The Plio-Pleistocene succession in the Lower Rhine Embayment was subjected to a thorough revision of existing stratigraphic concepts. The deposits were studied at key sites in the type area near Venlo and in the large open-cast mine Hambach in the southern part of the Lower Rhine Embayment by means of sedimentological, petrographical, as well as palaeo- and rockmagnetic methods.
The work has yielded improved insights of the drainage pattern and the Late Pliocene and Early Pleistocene depositional history of the region. As a result, a new comprehensive lithostratigraphical framework has been established.
Study of the succession at Hambach showed the occurrence of deposits of the Rhine, Meuse and a local river in the Lower Pleistocene part of the succession. Paleo- and rockmagnetic studies of the deposits marking the transition from Pliocene to Pleistocene indicate that the Gauss-Matuyama magnetic reversal occurs several meters above the top of the Reuver Clay at Hambach.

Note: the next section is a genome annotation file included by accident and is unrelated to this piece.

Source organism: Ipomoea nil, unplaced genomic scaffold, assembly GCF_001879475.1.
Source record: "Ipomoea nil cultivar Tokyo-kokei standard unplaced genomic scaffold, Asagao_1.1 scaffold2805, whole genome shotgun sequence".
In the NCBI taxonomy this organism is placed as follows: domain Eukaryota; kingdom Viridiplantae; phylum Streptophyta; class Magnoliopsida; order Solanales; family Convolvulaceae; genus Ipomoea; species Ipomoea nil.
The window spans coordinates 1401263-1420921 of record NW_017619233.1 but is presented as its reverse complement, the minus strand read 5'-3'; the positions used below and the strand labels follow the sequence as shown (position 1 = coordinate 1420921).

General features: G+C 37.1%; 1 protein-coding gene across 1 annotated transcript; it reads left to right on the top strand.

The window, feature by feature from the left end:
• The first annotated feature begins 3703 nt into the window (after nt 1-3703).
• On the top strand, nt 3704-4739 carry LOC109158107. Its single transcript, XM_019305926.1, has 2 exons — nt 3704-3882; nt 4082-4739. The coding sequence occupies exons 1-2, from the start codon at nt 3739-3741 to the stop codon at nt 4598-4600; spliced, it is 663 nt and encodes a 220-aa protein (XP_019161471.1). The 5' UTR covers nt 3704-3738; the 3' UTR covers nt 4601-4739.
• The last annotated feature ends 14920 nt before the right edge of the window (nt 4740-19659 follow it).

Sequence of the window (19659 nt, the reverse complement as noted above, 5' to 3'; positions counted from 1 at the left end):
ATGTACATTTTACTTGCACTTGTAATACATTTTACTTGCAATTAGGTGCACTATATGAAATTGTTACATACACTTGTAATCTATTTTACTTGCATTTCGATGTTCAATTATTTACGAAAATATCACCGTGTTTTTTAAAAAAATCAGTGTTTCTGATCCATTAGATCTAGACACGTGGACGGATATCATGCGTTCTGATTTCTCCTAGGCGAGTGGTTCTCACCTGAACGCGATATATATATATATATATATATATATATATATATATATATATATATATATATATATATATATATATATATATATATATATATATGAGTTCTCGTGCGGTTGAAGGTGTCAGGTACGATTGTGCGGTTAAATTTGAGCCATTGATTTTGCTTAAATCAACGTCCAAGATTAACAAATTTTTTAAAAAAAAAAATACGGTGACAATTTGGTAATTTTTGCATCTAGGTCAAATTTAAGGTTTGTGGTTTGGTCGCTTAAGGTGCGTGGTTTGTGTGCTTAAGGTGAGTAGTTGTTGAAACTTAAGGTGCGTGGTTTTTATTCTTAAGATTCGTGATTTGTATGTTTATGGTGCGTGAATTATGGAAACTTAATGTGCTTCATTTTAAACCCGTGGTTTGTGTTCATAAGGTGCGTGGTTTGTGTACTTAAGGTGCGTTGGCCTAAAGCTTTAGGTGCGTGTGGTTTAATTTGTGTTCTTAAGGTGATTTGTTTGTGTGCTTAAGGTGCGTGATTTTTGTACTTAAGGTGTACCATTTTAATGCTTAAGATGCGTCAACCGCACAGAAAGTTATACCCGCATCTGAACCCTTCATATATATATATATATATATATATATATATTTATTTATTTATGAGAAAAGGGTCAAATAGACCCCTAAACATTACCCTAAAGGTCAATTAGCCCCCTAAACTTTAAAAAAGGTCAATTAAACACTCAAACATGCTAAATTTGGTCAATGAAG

The study of the Lower Pleistocene succession in the type area has confirmed the recently new established lithostratigraphic framework of the Netherlands. As a consequence, the previous Dutch lithostratigraphic system which forms the basis of the chronostratigraphic subdivision of the Pliocene and Early Pleistocene of NW Europe has been proven to be inappropriate and should be abandoned. This chronostratigraphic framework is based on the interpretation of palynological data and was first established in the Netherlands during the 1960s. The new lithostratigraphic concept has revealed numerous contradictions with the chronostratigraphic framework. Based on these results it is proposed to abandon the chronostratigraphic subdivision of the Early Pleistocene in northwestern Europe.